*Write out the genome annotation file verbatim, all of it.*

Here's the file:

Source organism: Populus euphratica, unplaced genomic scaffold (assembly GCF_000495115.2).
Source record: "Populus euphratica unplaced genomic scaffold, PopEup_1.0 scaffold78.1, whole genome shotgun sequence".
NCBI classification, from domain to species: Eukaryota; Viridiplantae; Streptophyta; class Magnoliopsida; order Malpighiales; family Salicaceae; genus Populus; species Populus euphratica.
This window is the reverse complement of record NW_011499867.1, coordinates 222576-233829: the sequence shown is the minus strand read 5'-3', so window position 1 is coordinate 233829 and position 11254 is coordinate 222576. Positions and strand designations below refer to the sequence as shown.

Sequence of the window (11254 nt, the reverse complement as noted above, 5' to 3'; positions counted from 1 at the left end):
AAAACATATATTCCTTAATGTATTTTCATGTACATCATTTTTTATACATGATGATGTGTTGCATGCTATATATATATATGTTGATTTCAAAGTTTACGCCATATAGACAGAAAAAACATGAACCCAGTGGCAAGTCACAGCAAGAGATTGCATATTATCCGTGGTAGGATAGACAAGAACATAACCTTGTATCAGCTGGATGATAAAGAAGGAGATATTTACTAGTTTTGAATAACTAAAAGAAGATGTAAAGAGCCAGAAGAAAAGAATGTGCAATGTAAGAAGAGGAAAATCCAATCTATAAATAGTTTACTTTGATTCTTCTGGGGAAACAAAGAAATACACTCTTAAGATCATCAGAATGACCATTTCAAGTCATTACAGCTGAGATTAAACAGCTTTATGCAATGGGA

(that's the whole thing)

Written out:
Source organism: Populus euphratica, unplaced genomic scaffold (assembly GCF_000495115.2).
Source record: "Populus euphratica unplaced genomic scaffold, PopEup_1.0 scaffold78.1, whole genome shotgun sequence".
NCBI classification, from domain to species: Eukaryota; Viridiplantae; Streptophyta; class Magnoliopsida; order Malpighiales; family Salicaceae; genus Populus; species Populus euphratica.
This window is the reverse complement of record NW_011499867.1, coordinates 222576-233829: the sequence shown is the minus strand read 5'-3', so window position 1 is coordinate 233829 and position 11254 is coordinate 222576. Positions and strand designations below refer to the sequence as shown.

Sequence of the window (11254 nt, the reverse complement as noted above, 5' to 3'; positions counted from 1 at the left end):
AAAACATATATTCCTTAATGTATTTTCATGTACATCATTTTTTATACATGATGATGTGTTGCATGCTATATATATATATGTTGATTTCAAAGTTTACGCCATATAGACAGAAAAAACATGAACCCAGTGGCAAGTCACAGCAAGAGATTGCATATTATCCGTGGTAGGATAGACAAGAACATAACCTTGTATCAGCTGGATGATAAAGAAGGAGATATTTACTAGTTTTGAATAACTAAAAGAAGATGTAAAGAGCCAGAAGAAAAGAATGTGCAATGTAAGAAGAGGAAAATCCAATCTATAAATAGTTTACTTTGATTCTTCTGGGGAAACAAAGAAATACACTCTTAAGATCATCAGAATGACCATTTCAAGTCATTACAGCTGAGATTAAACAGCTTTATGCAATGGGA